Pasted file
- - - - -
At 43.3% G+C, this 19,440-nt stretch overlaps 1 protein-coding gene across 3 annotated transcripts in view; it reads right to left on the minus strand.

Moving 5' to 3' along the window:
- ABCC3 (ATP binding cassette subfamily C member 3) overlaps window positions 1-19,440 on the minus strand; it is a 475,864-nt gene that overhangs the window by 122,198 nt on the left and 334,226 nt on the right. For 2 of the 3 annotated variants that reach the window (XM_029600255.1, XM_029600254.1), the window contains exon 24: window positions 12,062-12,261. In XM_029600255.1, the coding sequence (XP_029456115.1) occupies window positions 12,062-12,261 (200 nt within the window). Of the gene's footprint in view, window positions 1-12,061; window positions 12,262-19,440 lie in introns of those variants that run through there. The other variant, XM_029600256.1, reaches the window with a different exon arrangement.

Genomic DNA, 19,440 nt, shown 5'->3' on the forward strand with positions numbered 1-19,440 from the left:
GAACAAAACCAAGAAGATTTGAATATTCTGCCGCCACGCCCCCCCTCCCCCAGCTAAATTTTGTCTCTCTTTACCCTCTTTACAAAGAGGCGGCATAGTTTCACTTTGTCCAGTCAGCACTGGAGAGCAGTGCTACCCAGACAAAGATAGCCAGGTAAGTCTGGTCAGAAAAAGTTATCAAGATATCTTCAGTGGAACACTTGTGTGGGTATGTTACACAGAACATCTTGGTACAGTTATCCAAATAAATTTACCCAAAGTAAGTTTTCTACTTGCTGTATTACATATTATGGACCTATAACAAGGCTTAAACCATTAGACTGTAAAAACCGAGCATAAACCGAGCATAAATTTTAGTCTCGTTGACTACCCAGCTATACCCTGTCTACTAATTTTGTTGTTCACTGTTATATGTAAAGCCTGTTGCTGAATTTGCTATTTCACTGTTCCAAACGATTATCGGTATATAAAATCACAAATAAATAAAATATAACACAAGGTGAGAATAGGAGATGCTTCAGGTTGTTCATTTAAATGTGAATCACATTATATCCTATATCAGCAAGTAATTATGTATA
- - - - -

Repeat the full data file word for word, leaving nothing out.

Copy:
At 43.3% G+C, this 19,440-nt stretch overlaps 1 protein-coding gene across 3 annotated transcripts in view; it reads right to left on the minus strand.

Moving 5' to 3' along the window:
- ABCC3 (ATP binding cassette subfamily C member 3) overlaps window positions 1-19,440 on the minus strand; it is a 475,864-nt gene that overhangs the window by 122,198 nt on the left and 334,226 nt on the right. For 2 of the 3 annotated variants that reach the window (XM_029600255.1, XM_029600254.1), the window contains exon 24: window positions 12,062-12,261. In XM_029600255.1, the coding sequence (XP_029456115.1) occupies window positions 12,062-12,261 (200 nt within the window). Of the gene's footprint in view, window positions 1-12,061; window positions 12,262-19,440 lie in introns of those variants that run through there. The other variant, XM_029600256.1, reaches the window with a different exon arrangement.

Genomic DNA, 19,440 nt, shown 5'->3' on the forward strand with positions numbered 1-19,440 from the left:
GAACAAAACCAAGAAGATTTGAATATTCTGCCGCCACGCCCCCCCTCCCCCAGCTAAATTTTGTCTCTCTTTACCCTCTTTACAAAGAGGCGGCATAGTTTCACTTTGTCCAGTCAGCACTGGAGAGCAGTGCTACCCAGACAAAGATAGCCAGGTAAGTCTGGTCAGAAAAAGTTATCAAGATATCTTCAGTGGAACACTTGTGTGGGTATGTTACACAGAACATCTTGGTACAGTTATCCAAATAAATTTACCCAAAGTAAGTTTTCTACTTGCTGTATTACATATTATGGACCTATAACAAGGCTTAAACCATTAGACTGTAAAAACCGAGCATAAACCGAGCATAAATTTTAGTCTCGTTGACTACCCAGCTATACCCTGTCTACTAATTTTGTTGTTCACTGTTATATGTAAAGCCTGTTGCTGAATTTGCTATTTCACTGTTCCAAACGATTATCGGTATATAAAATCACAAATAAATAAAATATAACACAAGGTGAGAATAGGAGATGCTTCAGGTTGTTCATTTAAATGTGAATCACATTATATCCTATATCAGCAAGTAATTATGTATA